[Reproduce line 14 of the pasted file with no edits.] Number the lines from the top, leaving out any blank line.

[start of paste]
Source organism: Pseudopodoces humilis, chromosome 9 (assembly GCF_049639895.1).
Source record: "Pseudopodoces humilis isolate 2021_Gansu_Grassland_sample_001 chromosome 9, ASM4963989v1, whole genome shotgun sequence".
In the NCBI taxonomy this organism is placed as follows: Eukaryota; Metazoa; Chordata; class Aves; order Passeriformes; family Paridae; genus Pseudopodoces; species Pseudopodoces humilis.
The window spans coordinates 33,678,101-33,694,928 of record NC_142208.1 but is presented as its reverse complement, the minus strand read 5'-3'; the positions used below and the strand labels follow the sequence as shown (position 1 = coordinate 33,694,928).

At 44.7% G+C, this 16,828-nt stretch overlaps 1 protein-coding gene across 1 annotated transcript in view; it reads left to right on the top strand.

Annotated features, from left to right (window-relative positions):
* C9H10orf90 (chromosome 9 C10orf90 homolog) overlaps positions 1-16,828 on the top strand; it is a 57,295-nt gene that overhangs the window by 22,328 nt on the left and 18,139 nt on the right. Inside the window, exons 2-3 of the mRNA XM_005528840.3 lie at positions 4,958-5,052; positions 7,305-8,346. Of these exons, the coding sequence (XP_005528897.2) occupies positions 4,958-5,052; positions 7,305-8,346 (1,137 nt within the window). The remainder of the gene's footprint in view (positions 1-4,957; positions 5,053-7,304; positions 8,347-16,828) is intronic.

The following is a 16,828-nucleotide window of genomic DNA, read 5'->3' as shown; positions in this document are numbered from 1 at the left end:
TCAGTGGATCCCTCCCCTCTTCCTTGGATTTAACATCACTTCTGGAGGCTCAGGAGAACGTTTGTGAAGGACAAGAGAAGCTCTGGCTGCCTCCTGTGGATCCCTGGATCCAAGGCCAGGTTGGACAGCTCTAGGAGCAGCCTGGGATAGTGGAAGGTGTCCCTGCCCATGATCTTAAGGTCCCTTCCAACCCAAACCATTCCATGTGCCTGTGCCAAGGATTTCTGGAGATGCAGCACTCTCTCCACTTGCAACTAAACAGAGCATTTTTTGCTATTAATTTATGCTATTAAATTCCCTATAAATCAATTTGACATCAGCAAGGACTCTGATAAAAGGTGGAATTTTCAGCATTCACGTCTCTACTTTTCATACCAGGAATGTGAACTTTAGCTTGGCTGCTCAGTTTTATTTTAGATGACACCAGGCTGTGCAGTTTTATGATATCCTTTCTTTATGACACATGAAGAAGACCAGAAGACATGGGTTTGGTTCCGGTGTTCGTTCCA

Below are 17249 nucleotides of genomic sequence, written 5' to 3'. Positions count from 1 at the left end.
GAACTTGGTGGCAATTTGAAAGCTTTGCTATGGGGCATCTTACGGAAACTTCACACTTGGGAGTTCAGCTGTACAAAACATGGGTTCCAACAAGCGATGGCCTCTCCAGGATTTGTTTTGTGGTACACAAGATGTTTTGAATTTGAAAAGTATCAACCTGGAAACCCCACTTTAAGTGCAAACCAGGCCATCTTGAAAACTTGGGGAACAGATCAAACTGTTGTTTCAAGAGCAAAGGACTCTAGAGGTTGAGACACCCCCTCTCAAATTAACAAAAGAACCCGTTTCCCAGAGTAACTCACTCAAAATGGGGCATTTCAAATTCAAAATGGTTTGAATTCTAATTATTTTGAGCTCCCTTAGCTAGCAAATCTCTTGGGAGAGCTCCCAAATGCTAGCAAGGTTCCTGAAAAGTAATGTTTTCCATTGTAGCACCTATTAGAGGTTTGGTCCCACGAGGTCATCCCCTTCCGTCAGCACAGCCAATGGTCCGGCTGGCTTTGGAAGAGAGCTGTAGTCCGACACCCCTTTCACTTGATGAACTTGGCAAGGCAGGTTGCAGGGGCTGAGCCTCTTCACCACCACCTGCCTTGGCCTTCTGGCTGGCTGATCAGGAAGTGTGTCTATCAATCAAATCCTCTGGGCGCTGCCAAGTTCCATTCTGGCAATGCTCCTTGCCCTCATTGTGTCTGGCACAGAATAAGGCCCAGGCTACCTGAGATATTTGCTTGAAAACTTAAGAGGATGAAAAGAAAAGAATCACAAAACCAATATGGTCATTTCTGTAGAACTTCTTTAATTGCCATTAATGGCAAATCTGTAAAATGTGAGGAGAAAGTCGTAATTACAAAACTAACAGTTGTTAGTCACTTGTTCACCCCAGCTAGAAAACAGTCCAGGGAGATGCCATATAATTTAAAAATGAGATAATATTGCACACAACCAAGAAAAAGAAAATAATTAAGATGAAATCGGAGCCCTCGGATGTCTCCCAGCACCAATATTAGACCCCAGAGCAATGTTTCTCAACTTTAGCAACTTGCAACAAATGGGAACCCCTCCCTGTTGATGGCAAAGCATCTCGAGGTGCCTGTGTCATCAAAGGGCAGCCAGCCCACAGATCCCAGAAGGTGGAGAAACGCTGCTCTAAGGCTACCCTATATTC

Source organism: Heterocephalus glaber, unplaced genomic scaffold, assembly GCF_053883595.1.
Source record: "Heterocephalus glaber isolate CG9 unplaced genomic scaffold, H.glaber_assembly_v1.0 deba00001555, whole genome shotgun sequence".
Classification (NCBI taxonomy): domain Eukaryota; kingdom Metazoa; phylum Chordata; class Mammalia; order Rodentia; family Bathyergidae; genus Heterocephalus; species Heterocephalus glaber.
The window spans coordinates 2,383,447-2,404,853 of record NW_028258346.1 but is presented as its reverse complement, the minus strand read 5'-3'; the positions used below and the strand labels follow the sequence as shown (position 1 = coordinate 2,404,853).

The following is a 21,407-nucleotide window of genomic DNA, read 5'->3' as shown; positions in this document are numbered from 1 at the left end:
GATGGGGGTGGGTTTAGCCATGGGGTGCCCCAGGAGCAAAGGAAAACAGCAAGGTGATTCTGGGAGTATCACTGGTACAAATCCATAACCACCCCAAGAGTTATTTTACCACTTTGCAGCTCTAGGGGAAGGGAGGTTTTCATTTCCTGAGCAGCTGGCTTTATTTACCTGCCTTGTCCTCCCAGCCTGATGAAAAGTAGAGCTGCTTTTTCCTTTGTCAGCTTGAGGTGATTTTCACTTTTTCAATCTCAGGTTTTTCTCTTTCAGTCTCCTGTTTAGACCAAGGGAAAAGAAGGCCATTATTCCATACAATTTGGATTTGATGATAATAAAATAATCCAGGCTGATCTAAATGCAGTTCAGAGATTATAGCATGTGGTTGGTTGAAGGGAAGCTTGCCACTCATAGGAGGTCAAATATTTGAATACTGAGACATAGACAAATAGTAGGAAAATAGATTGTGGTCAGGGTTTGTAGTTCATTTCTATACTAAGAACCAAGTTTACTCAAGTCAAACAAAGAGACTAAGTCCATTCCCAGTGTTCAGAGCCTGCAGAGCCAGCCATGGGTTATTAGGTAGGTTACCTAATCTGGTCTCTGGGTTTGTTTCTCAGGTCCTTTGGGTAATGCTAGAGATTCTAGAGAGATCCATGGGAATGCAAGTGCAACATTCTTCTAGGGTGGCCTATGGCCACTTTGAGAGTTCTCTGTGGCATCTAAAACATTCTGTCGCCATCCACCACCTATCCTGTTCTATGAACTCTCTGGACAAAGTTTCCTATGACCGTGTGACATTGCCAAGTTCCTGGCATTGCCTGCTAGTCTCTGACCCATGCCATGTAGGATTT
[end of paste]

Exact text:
Classification (NCBI taxonomy): domain Eukaryota; kingdom Metazoa; phylum Chordata; class Mammalia; order Rodentia; family Bathyergidae; genus Heterocephalus; species Heterocephalus glaber.